This is not the way most people picture the woman who investigates police brutality and hate crimes in San Jose. But it's not just music. This particular kind of music now occupies a big chunk of her time.
"Our goal is a simple yet important one -- to bring the music of black composers, past and present, to the world," said LaDoris Cordell during a speech in January 2015.
Cordell has worn many caps in her life: lawyer, judge, civil servant. But this new incarnation is something completely different.
She and Menlo Park piano teacher Jodi Gandolfi scour the country looking for the works of black composers; some contemporary like Valerie Capers and Joshua McGhee, and some long forgotten like William Grant Still and Florence Price.
"We're on a mission now to bring more and more of this music, and there's so much of it, to the world," Cordell said.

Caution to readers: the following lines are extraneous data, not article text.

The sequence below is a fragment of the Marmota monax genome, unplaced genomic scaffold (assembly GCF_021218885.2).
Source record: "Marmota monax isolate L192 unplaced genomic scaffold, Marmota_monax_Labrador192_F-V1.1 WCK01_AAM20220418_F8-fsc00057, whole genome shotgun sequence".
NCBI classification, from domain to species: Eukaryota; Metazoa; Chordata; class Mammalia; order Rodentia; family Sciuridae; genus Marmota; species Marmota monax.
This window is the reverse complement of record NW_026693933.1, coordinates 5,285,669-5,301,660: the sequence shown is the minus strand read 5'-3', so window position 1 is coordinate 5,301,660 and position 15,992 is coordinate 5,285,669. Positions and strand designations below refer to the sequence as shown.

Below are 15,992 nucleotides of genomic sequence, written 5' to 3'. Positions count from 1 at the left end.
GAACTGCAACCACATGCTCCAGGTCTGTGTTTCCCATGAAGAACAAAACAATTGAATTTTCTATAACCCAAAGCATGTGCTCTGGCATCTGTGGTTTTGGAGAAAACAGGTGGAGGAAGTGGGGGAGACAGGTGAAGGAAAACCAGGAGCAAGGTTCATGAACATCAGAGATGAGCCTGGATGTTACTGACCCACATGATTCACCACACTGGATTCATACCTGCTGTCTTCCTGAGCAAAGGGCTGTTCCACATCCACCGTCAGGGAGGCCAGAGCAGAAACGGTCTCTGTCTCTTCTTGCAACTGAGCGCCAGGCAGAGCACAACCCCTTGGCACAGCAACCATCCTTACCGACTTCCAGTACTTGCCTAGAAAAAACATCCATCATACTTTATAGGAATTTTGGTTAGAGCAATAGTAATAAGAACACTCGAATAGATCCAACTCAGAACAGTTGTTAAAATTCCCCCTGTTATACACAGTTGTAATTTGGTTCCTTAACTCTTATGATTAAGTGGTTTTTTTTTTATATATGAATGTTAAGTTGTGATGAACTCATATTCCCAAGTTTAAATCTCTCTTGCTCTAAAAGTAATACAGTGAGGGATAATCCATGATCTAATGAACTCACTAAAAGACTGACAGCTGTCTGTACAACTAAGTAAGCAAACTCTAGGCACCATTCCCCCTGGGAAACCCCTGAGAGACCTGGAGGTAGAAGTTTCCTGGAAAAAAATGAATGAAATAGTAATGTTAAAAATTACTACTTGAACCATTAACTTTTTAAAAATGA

Gandolfi added, "You hear in their compositions really the entirety of who they are; their classical training, their life experience."
It's one thing to find the music and bring it to the public, but these ladies don't stop there.
Every January they perform the music they've dug up in concert to adoring fans at the Eastside College Preparatory School in East Palo Alto. The students there don't just listen or study the compositions, they take part.
Folks who attend the concert are encouraged to make donations, and all proceeds are given to the school.
"We've fallen in love with the students, with the teachers, and everything that they're doing there at the school," Cordell said.
Gandolfi added, "These kids are going to grow up knowing that this music is part of American heritage."
Cordell has also founded an organization called the African American Composer Initiative to help showcase the work of black artists before they are permanently lost.